Cladding problems for flat owners goes on
The cladding pain for flat owners goes on.
Cladding Problems for Flats
It may take years before flat owners find their problems with dangerous cladding are resolved.
The problem is thought to effect as many as 40,000 flat owners. They cannot sell their properties because they are still waiting for EWS1 certificates. EWS1 refers to the External Walls Fire Review, a scheme put in place by UK Finance representing lenders and Chartered Surveyors. This is the document they need to prove their flats are now safe. Some are still waiting even though the works to fix the problems have been done.
With no certification, mortgage lenders are not able to offer mortgages, so buyers dependent on mortgage financing cannot proceed. Others are stuck on expensive standard variable rates, unable to switch to cheaper mortgage deals or move to cheaper lenders.
Many people wish to sell as they don’t consider the flats safe to live in any more, despite fire watches – which are required to be in place (see below). And many people do not wish to rent these properties either, so landlords are often stuck in the middle with unlettable flats.
But, as always with property, someone’s pain can be someone else’s gain.
The cladding nightmare does offer a possibility for very brave cash buyers to get big discounts from those who have to move. Some buyers seek to get a discount (to cover anticipated costs) at exchange of contracts and then also include within the contract a clause to allow the price to be reduced further if problems with cladding are discovered later.
There are currently long waits for the checks to take place – this is due to excess the demand for the Fire Consultant Surveyors to do the work – and if problems are discovered, there are longer waits to follow until the repair works are actually completed and signed off.
Cladding Building Safety Fund
The government has made a £1bn Building Safety Fund available, but figures released by the government in early December showed that whilst 2,800 blocks had applied for funding to fix their cladding problems, only 300 were scheduled to proceed, whilst about one thousand had failed to provide enough information for a decision to go ahead to be made. Another 500 applications failed outright or had been withdrawn.
But I hear that even getting on the portal to log information is actually very difficult – the site keeps crashing and there are other issues with getting information loaded.
Those campaigning on this issue say that the figure needed to fix the cladding problem is more of the order of £40bn, not £1bn. (Applications for the fund must be completed by the end of June).
Recently, a new fund worth £30m was made available for residents whose properties must be patrolled by fire wardens – so called “waking watches” – and for extra fire alarms. There has been some evidence that blocks have been overcharging on the cost of these “waking watches”.
So, it is a tough situation for flat owners – but an opportunity for buyers.
Cladding Issue Is Big Business for Insurers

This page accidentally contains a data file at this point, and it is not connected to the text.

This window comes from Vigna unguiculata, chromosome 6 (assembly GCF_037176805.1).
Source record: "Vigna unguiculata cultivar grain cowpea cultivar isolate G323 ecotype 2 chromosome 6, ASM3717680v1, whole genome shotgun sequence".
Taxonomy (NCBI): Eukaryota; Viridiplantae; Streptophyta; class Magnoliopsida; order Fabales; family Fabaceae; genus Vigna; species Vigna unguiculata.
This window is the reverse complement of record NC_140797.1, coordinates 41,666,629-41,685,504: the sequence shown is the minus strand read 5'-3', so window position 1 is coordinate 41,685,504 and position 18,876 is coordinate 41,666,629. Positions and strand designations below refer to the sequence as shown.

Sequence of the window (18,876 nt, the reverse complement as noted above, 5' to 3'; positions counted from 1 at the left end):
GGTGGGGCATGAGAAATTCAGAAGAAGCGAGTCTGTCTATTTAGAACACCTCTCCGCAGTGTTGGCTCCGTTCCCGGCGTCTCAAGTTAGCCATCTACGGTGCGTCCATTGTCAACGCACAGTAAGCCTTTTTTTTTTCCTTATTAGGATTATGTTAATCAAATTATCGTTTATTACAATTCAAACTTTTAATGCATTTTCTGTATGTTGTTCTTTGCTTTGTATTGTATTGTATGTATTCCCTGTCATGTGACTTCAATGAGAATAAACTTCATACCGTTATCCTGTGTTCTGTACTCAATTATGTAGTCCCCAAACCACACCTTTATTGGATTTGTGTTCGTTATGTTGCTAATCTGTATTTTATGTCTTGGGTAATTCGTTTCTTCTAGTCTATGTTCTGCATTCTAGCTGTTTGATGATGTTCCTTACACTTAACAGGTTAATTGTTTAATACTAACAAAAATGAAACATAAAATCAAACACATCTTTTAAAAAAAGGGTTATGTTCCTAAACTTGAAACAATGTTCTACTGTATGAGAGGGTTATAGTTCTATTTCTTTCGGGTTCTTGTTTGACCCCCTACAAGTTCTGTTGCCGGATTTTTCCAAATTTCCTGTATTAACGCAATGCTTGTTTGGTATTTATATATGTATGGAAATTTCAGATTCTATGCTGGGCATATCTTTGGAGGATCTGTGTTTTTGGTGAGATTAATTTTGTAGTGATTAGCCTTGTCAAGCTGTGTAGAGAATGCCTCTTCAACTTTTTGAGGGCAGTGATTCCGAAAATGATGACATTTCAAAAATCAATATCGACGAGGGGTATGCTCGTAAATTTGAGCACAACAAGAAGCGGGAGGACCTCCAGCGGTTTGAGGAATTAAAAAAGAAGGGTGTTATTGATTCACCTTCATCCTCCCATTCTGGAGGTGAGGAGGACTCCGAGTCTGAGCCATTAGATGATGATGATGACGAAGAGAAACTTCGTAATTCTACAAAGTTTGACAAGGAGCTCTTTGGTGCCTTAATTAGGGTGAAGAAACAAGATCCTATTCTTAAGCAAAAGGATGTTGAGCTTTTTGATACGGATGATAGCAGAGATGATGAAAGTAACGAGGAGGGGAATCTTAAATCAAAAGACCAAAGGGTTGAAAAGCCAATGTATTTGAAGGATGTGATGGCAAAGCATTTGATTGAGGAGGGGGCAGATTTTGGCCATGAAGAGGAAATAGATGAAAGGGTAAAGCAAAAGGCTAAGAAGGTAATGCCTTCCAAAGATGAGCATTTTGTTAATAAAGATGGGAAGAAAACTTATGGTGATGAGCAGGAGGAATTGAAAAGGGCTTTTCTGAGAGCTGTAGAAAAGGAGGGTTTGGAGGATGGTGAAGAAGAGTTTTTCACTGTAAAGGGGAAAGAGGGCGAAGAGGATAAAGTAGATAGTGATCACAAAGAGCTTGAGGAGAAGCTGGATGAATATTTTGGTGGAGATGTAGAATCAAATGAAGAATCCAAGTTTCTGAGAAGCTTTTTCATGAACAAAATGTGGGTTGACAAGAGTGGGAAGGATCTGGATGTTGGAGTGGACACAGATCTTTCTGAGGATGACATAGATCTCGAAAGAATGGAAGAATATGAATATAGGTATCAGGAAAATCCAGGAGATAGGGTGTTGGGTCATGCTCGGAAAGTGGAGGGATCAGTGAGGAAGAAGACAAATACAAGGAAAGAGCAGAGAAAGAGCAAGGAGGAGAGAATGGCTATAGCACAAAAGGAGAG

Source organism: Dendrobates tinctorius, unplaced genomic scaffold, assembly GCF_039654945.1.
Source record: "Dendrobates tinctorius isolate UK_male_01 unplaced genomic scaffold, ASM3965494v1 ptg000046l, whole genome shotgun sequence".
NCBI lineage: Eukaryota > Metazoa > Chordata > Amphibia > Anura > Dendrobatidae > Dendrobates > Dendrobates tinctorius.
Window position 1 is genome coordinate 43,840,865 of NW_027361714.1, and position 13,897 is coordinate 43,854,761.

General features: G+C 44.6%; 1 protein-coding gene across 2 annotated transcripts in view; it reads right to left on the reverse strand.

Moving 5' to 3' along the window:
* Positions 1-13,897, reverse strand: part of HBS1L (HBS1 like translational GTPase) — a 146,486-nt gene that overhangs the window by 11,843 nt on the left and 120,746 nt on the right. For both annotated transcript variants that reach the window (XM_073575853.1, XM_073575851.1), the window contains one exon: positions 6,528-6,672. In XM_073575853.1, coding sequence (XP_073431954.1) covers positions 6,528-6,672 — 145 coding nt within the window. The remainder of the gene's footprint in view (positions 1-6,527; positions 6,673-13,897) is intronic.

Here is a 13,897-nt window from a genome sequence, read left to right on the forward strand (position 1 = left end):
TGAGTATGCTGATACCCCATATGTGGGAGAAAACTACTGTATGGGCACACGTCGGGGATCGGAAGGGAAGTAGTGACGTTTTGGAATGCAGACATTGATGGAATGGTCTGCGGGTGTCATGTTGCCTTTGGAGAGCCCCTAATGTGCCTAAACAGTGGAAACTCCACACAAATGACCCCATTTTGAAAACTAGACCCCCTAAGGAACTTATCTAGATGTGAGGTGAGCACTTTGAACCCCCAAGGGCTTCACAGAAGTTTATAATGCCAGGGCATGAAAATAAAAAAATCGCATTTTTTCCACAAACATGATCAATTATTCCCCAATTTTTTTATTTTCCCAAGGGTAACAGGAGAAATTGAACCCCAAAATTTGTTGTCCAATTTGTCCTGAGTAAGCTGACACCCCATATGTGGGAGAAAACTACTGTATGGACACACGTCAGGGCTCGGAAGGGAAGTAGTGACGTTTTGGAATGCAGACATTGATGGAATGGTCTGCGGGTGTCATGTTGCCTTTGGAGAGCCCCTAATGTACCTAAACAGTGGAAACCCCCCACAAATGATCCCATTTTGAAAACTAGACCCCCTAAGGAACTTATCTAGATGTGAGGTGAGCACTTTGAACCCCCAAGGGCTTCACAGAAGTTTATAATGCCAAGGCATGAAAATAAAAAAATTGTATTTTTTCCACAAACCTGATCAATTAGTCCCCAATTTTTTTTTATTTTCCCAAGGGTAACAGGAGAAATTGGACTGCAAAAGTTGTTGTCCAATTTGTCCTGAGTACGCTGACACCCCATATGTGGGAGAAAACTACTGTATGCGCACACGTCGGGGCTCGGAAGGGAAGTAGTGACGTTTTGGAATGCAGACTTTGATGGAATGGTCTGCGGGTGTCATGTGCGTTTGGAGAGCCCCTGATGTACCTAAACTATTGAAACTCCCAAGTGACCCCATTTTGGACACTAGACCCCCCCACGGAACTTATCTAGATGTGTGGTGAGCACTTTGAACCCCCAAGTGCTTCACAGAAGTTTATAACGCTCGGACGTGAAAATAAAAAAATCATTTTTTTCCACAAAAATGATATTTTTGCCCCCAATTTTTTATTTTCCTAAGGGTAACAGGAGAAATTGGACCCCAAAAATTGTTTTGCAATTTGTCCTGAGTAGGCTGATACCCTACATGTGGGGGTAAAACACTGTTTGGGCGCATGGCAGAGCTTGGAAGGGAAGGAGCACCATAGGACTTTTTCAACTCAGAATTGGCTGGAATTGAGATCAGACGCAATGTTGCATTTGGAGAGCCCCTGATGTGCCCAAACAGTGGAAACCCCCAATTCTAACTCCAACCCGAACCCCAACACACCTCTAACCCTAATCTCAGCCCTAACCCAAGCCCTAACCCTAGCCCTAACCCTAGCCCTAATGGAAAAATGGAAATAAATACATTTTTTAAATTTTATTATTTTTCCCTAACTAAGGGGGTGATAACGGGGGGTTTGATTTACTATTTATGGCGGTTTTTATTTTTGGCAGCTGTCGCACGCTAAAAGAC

The other people making money out of all this are indemnity insurers. They are charging the Fire Engineers, (who are often ex Fire Officers), much bigger premiums now. I heard of one whose premiums have gone from £60,000 to £130,000 per annum.
Part of the rise in these premiums is due to the risk premium being enhanced because no one quite trusts the materials being used – so the certifiers premiums have gone up.
Plus, companies who actually do the replacement work are also charging premiums prices to do the work. Possibly, they know it is the government who is covering this and possibly they also have a worry about reputation risk, should there be some come-back in years to come, if the new materials prove to be dangerous too.
Basically it is a mess with a lot of nervousness around – very much like the CoronaPanic which also continues to roll on, seemingly without end.
Personally, as someone who has always preferred houses to flats and who has never bought a flat that was over one story high, I’m not affected. I’m very glad about that.
That said, flats without gardens are in less demand than they were following the “Covid Plague” – but their time will come again – and the discounts offered by some to sell their “Cladding Plagued” flats will be tempting to some and may make good investments over time.
Update 14th Jan
The Royal Institution of Chartered Surveyors (RICS) has proposed a plan to allow some sales to proceed without an EWSI. They propose that blocks over 6 storeys be exempt if they have no cladding and those over 6 storeys to be exempt if less than 25% of the the external walls are clad, unless highly inflammable aluminium or composite material, as used at Grenfell is present. Buildings of 4 or less storeys will be exempt unless they have the most dangerous type of cladding.
A public consultation is running until January 25th and RICS would like to implement new rules before March.
Meanwhile an amendment to the Fire Safety Bill from two Conservative MPs , Stephen McPartland and Royston Smith, would prevent costs being passed onto leaseholders.
Nevertheless, the government is looking into how cladding repairs should be funded, including a plan to set up 30 year loans for block owners to be charged back to leaseholders in service charges over time.
But leaseholders are appalled. They did not build the flats or choose the materials to build them, so why should they pay, they ask.
I agree and I like the idea of the setting up of a special bond better. This is the brainchild of the Leasehold Knowledge Partnership. The bond would fund repair work with the payments back on the bond to be made by developers and extra taxes on foreign buyers over time.
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